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Introduction — Zend Framework 2 2.0.7 documentation
The Zend\Filter component provides a set of commonly needed data filters. It also provides a simple filter chaining mechanism by which multiple filters may be applied to a single datum in a user-defined order.
In the physical world, a filter is typically used for removing unwanted portions of input, and the desired portion of the input passes through as filter output (e.g., coffee). In such scenarios, a filter is an operator that produces a subset of the input. This type of filtering is useful for web applications - removing illegal input, trimming unnecessary white space, etc.
This basic definition of a filter may be extended to include generalized transformations upon input. A common transformation applied in web applications is the escaping of HTML entities. For example, if a form field is automatically populated with untrusted input (e.g., from a web browser), this value should either be free of HTML entities or contain only escaped HTML entities, in order to prevent undesired behavior and security vulnerabilities. To meet this requirement, HTML entities that appear in the input must either be removed or escaped. Of course, which approach is more appropriate depends on the situation. A filter that removes the HTML entities operates within the scope of the first definition of filter - an operator that produces a subset of the input. A filter that escapes the HTML entities, however, transforms the input (e.g., “&” is transformed to “&”). Supporting such use cases for web developers is important, and “to filter,” in the context of using Zend\Filter, means to perform some transformations upon input data.
Having this filter definition established provides the foundation for Zend\Filter\FilterInterface, which requires a single method named filter() to be implemented by a filter class.
Following is a basic example of using a filter upon two input data, the ampersand (&) and double quote (“) characters:
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$htmlEntities = new Zend\Filter\HtmlEntities(); echo $htmlEntities->filter('&'); // & echo $htmlEntities->filter('"'); // "
Also, if a Filter inherits from Zend\Filter\AbstractFilter (just like all out-of-the-box Filters) you can also use them as such:
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$strtolower = new Zend\Filter\StringToLower; echo $strtolower('I LOVE ZF2!'); // i love zf2! $zf2love = $strtolower('I LOVE ZF2!');
If it is inconvenient to load a given filter class and create an instance of the filter, you can use StaticFilter with it’s method execute() as an alternative invocation style. The first argument of this method is a data input value, that you would pass to the filter() method. The second argument is a string, which corresponds to the basename of the filter class, relative to the Zend\Filter namespace. The execute() method automatically loads the class, creates an instance, and applies the filter() method to the data input.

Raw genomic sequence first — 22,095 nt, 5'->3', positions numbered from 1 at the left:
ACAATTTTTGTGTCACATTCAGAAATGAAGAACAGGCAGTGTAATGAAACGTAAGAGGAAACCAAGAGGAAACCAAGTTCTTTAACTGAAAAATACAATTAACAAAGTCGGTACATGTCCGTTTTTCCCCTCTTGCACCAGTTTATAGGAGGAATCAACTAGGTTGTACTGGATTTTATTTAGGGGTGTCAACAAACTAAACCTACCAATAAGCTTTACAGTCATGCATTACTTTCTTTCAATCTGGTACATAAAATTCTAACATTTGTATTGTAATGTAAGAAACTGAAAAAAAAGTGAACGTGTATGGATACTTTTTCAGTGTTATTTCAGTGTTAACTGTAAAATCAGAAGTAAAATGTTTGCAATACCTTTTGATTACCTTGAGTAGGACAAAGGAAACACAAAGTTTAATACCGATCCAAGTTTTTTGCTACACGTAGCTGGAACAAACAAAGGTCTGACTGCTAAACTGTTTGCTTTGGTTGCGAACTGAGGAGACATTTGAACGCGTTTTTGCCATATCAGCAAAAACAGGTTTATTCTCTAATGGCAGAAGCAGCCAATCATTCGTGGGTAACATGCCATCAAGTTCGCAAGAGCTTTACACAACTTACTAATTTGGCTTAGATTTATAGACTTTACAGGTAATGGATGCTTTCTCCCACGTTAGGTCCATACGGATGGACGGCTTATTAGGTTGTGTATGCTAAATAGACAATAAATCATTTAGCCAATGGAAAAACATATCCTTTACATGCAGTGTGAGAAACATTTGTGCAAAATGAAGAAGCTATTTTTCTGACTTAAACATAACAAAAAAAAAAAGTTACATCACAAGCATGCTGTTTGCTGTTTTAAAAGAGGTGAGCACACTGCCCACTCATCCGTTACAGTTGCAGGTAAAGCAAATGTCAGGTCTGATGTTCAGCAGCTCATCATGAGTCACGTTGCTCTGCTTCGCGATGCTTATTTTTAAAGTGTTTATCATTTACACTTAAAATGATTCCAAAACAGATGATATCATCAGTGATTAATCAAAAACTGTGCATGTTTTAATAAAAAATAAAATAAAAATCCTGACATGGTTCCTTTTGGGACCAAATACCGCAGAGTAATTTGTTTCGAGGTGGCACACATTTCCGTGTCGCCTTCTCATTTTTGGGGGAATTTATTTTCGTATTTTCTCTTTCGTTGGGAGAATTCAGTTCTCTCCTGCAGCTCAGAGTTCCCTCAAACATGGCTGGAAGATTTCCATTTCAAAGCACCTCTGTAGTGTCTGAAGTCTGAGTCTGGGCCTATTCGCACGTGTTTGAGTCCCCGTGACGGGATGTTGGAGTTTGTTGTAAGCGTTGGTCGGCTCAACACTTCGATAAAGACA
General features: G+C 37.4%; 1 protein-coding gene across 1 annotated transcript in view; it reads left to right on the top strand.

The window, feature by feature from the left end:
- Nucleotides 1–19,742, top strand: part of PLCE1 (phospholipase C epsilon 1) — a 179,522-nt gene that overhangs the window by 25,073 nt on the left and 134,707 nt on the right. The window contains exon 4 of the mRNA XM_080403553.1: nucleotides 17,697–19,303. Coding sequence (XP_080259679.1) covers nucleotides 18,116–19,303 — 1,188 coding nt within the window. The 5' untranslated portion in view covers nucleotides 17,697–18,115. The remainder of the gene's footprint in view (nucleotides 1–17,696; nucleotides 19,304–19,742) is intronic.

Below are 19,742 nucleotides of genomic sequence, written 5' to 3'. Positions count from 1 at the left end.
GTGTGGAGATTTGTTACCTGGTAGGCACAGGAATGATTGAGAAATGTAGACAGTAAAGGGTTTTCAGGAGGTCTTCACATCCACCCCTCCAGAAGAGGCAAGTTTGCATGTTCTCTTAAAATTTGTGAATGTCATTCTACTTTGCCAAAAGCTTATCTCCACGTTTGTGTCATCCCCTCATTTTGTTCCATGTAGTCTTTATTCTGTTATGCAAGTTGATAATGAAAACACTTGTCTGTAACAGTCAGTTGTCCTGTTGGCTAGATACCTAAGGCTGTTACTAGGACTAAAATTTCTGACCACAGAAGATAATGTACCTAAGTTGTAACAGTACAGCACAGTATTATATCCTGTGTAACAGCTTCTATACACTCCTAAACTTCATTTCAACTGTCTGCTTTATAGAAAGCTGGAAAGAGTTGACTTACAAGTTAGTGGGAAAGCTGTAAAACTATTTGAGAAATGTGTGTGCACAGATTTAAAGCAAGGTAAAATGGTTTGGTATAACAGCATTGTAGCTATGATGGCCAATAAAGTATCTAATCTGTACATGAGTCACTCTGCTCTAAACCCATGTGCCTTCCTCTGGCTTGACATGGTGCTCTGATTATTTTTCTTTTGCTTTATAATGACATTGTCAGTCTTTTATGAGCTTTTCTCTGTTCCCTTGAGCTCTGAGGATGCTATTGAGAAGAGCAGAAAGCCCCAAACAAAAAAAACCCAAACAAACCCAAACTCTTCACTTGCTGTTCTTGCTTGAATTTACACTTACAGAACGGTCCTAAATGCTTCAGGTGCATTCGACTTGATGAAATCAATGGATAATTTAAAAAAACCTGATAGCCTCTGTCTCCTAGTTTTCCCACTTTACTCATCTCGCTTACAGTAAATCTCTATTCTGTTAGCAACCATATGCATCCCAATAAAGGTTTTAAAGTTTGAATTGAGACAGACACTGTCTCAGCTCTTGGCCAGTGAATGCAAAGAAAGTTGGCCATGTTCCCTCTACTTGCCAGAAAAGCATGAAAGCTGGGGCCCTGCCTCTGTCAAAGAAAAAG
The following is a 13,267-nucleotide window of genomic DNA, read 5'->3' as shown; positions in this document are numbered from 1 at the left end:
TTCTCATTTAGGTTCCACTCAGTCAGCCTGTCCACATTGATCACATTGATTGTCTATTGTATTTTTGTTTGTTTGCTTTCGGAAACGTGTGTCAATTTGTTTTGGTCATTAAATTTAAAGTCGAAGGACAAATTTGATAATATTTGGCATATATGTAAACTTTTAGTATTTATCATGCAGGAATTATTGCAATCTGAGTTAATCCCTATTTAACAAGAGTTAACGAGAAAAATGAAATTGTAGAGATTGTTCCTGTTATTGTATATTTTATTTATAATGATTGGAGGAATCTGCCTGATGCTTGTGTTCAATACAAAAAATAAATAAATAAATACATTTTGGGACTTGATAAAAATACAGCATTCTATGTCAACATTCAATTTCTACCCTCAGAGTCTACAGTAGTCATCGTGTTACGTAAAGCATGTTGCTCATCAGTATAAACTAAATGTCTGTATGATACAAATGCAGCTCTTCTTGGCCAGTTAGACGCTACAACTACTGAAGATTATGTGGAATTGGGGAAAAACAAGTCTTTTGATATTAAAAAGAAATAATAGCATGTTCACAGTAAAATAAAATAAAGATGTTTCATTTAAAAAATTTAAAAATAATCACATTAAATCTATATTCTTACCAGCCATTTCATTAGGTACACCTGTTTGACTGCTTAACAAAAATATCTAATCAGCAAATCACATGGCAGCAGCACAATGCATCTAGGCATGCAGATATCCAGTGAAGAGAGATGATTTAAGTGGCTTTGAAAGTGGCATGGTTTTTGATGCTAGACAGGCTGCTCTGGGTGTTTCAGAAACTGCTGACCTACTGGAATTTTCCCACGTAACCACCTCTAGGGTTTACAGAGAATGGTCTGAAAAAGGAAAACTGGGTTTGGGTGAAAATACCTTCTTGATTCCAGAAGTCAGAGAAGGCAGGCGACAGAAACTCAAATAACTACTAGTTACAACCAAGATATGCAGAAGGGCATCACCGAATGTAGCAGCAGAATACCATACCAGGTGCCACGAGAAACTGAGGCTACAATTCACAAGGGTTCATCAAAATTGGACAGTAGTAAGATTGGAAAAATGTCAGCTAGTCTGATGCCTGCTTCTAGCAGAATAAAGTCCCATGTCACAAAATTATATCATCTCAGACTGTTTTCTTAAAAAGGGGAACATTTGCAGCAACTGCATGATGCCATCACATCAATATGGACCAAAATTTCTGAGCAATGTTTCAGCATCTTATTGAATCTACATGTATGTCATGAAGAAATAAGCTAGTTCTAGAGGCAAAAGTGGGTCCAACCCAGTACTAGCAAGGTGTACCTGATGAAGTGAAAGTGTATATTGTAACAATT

echo StaticFilter::execute('&', 'HtmlEntities');
You can also pass an array of constructor arguments, if they are needed for the filter class.
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echo StaticFilter::execute('"', 'HtmlEntities', array('quotestyle' => ENT_QUOTES));
The static usage can be convenient for invoking a filter ad hoc, but if you have the need to run a filter for multiple inputs, it’s more efficient to follow the first example above, creating an instance of the filter object and calling its filter() method.
Also, the FilterChain class allows you to instantiate and run multiple filter and validator classes on demand to process sets of input data. See FilterChain.
You can set and receive the FilterPluginManager for the StaticFilter to amend the standard filter classes.
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$pluginManager = StaticFilter::getPluginManager()->setInvokableClass( 'myNewFilter', 'MyCustom\Filter\MyNewFilter' ); StaticFilter::setPluginManager(new MyFilterPluginManager());
This is useful when adding custom filters to be used by the StaticFilter.
When using two filters after each other you have to keep in mind that it is often not possible to get the original output by using the opposite filter. Take the following example:
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$original = "my_original_content"; // Attach a filter $filter = new Zend\Filter\Word\UnderscoreToCamelCase(); $filtered = $filter->filter($original); // Use it's opposite $filter2 = new Zend\Filter\Word\CamelCaseToUnderscore(); $filtered = $filter2->filter($filtered)
The above code example could lead to the impression that you will get the original output after the second filter has been applied. But thinking logically this is not the case. After applying the first filter my_original_content will be changed to MyOriginalContent. But after applying the second filter the result is My_Original_Content.
As you can see it is not always possible to get the original output by using a filter which seems to be the opposite. It depends on the filter and also on the given input.